The Government of Canada is one of the largest buyers of goods and services in Canada.
You may think that means they only offer large contracts designed for big suppliers, but that’s where you’re wrong!
Consider this: the Government actually has over 100 departments and agencies across Canada that each buy their own goods and services—from snow removal to office furniture, catering and more. They’re all across Canada, and they’re looking for local suppliers to deliver on contracts from hundreds to thousands of dollars.
On June 24, we’re hosting Afnan Al-Hashimi from The Office of Small and Medium Enterprises for a free, interactive session: Save Time, Win Contracts: Bidding on Opportunities with the Government of Canada. She’ll do a 90-minute deep dive into the bidding process to show you how to find opportunities to sell to government.
But first… if you’re not sure whether you can sell to the government, read on as we summarize some procurement myths that the government has debunked on their website, so you can explore if this is an opportunity to grow your business.
Myth #1: The contracts are too big and I don’t have capacity
Many business owners believe that the government only works with larger companies who have the infrastructure and capacity to handle larger contracts. This is not true!
The majority of contracts awarded by the Government of Canada are valued under $25,000 and almost all credit card purchases direct from vendors are valued at under $10,000.
These direct purchases total over $700 million each year, which shows there are plenty of opportunities for small businesses to win these contracts and work with the government.
Myth #2: The government doesn’t buy from small businesses
While the Government of Canada does work with large companies, they actually buy more goods and services from micro, small and medium sized businesses.
This is due to the competitive edge that small businesses bring to the table by offering a wider range of specialized products and services, and from being local and innovative.
Not only does the federal government work with the small business community, they also offer a number of innovation programs that allow start-ups to sell new products directly to the federal government, for example Innovative Solutions Canada.
Myth #3: The Government already has suppliers and it’s hard to get on the list
False! The Government of Canada is trying to make it easier for businesses and suppliers of all kinds to work with them, even those who are new to the systems and processes involved.
These efforts include making the procurement process easier, faster and more accessible, so it’s less of a burden on the businesses, as well as experimenting with pilot projects to increase opportunities for businesses run by groups that haven’t worked as much with the government previously, like businesses owned by women, visible minorities or persons with disabilities and social enterprises.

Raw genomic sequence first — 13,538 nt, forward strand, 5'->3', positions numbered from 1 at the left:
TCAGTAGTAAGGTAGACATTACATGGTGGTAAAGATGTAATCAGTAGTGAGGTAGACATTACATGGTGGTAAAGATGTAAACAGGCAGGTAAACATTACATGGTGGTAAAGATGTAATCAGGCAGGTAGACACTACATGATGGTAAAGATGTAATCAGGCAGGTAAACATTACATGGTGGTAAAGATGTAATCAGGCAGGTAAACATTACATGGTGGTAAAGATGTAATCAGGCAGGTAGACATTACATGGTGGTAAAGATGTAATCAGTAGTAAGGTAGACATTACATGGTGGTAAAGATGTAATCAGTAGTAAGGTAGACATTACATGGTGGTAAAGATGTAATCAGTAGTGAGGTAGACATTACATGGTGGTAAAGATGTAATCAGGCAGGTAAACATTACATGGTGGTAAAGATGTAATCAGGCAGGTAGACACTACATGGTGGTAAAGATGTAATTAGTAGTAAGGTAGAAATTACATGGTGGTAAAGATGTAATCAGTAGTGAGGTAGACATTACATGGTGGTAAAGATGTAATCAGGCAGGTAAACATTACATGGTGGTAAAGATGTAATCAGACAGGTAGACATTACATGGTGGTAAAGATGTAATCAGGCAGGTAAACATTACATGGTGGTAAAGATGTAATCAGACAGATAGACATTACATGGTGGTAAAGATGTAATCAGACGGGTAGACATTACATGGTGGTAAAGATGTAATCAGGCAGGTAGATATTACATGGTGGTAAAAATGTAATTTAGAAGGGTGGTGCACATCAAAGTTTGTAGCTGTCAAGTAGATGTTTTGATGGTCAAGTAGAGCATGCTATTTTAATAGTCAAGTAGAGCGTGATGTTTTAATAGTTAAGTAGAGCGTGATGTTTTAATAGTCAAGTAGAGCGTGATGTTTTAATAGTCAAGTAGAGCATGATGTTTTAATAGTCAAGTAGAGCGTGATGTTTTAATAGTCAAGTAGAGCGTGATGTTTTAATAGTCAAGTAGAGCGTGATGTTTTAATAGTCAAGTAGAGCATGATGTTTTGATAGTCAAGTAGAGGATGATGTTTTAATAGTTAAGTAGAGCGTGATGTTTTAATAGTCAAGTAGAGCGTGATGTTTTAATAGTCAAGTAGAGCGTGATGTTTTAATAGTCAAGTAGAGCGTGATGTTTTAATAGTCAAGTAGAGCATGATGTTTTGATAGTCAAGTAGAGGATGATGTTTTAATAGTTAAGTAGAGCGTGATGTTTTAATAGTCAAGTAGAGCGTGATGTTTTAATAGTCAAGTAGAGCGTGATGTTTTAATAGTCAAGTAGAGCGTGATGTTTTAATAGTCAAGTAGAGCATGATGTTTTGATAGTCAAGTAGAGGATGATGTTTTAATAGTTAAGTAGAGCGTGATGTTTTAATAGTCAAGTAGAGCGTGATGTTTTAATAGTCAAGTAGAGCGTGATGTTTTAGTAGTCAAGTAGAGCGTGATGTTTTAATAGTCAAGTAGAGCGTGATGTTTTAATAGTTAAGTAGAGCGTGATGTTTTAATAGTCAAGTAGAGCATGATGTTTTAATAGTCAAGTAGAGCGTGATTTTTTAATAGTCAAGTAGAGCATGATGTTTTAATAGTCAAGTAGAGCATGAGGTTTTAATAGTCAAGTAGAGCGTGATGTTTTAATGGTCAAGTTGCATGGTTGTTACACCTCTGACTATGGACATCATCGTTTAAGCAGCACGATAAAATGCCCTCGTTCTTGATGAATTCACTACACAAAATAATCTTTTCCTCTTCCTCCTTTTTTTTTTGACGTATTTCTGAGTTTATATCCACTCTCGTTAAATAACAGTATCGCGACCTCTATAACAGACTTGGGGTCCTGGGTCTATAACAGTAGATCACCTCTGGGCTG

They’re also focused on expanding opportunities for green goods and services and increasing the value of contracts awarded to Indigenous businesses.
Myth #4: The government doesn’t buy what I sell
While there are some usual commodities that the government requires such as technology, military, property and professional services, there are also plenty more that are needed on a regular basis.
Some goods and services they purchase that may surprise you:
- catering services
- snow removal
- dog grooming
- writing, translation and printing services
- interior design
- cleaning services
- and much more!
There is a wide variety and range of goods and services needed that small businesses can provide for the government, and you can browse them at buyandsell.gc.ca.
Myth #5: The process is centralized
The Government of Canada has over a hundred departments and agencies which are located across the country, so they’re not considered one single client, but rather hundreds of potential clients with different needs and locations.
Each of these hundreds of agencies and departments purchase their own goods and services, offering ample opportunity for smaller businesses to work with the government in different capacities.
Myth #6: The process is complicated and hard to navigate
The government has made significant progress to improve the experience for suppliers, and encourage more participation. They offer regular webinars to learn how to navigate the system (like this one on June 24) and are working to make the process more accessible with initiatives like E-procurement, E-bid submission, 15 day payment, plain language, and reducing barriers to entry.
All Government of Canada procurement activities must be open, fair and transparent. There are also Federal laws, regulations as Treasury Board of Canada policies which guide the procurement process.
If this has piqued your interest and you’d like to learn more about the procurement process, join us for our free WECafe session: Save Time, Win Contracts: Bidding on Opportunities with the Government of Canada, featuring Afnan Al-Hashimi from The Office of Small and Medium Enterprises (OSME) on June 24.
Further details that debunk these myths are also available at buyandsell.gc.ca.